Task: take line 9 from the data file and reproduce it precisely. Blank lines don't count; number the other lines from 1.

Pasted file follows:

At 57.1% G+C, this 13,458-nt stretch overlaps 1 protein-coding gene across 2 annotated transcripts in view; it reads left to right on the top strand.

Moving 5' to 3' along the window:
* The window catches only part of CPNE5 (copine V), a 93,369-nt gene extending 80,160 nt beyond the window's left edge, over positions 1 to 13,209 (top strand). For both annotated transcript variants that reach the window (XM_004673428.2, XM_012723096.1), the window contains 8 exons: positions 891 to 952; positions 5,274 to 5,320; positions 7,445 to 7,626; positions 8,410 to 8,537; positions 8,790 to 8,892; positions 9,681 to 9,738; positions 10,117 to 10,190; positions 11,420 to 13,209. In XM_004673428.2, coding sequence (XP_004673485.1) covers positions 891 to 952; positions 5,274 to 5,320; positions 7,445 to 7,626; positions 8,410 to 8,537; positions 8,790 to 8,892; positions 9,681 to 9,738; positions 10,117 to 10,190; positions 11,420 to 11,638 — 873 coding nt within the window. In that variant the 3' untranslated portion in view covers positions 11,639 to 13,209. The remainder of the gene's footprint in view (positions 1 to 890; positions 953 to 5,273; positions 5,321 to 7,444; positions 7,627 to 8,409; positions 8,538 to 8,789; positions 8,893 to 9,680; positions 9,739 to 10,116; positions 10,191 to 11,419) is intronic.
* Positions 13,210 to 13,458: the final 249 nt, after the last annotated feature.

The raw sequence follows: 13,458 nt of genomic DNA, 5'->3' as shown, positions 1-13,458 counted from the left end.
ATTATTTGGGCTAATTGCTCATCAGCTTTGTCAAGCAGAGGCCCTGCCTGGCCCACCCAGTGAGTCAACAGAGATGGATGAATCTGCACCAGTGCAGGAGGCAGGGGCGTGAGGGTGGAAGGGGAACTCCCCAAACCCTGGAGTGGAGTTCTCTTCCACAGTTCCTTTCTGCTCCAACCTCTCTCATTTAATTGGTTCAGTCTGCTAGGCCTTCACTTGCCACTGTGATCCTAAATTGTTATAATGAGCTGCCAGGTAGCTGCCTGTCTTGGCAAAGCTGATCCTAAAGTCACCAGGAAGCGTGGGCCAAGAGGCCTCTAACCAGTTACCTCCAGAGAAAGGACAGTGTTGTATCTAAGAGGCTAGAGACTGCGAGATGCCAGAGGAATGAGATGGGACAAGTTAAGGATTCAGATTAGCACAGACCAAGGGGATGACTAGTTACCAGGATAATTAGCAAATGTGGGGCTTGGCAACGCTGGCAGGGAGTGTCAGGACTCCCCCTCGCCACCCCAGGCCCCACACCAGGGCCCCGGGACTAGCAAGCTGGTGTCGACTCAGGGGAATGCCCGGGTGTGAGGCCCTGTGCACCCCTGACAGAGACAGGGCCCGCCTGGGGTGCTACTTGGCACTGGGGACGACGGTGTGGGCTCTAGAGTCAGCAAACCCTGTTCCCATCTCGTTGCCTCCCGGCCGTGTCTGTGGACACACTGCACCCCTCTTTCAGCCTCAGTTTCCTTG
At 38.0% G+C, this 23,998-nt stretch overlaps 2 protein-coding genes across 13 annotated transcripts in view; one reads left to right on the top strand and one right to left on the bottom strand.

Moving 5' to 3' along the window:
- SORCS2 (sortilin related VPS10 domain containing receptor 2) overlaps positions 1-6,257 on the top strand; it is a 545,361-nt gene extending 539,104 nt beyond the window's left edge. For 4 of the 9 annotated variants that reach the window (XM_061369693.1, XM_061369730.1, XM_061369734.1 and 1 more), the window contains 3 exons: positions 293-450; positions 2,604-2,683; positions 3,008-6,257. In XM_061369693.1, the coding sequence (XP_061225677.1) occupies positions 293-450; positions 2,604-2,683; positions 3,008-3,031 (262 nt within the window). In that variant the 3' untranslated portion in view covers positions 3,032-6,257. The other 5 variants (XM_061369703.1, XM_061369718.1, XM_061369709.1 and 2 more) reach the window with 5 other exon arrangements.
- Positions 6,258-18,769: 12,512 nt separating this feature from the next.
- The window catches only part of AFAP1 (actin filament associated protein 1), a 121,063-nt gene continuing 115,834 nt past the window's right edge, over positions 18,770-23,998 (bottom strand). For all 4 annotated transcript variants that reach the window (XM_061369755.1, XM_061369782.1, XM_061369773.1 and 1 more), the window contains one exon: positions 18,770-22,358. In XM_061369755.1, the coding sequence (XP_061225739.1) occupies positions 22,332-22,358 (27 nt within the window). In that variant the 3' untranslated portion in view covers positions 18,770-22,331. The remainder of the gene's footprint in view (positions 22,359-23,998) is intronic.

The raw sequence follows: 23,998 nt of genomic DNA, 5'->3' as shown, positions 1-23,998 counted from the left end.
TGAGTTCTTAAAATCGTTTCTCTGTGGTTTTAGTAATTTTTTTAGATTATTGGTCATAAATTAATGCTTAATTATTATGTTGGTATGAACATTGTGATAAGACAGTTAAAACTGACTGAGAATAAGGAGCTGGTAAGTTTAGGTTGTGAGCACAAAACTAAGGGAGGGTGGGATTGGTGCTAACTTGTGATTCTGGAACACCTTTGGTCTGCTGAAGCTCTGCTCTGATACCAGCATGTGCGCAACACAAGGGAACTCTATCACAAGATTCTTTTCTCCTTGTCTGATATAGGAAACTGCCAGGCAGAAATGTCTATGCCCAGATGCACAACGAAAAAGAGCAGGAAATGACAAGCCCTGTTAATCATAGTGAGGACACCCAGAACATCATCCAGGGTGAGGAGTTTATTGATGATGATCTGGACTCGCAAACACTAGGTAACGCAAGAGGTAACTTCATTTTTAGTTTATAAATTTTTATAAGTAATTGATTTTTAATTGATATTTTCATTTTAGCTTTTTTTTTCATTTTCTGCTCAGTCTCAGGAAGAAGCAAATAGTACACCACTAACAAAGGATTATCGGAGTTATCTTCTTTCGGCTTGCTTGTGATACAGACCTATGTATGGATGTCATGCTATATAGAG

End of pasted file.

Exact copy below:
- SORCS2 (sortilin related VPS10 domain containing receptor 2) overlaps positions 1-6,257 on the top strand; it is a 545,361-nt gene extending 539,104 nt beyond the window's left edge. For 4 of the 9 annotated variants that reach the window (XM_061369693.1, XM_061369730.1, XM_061369734.1 and 1 more), the window contains 3 exons: positions 293-450; positions 2,604-2,683; positions 3,008-6,257. In XM_061369693.1, the coding sequence (XP_061225677.1) occupies positions 293-450; positions 2,604-2,683; positions 3,008-3,031 (262 nt within the window). In that variant the 3' untranslated portion in view covers positions 3,032-6,257. The other 5 variants (XM_061369703.1, XM_061369718.1, XM_061369709.1 and 2 more) reach the window with 5 other exon arrangements.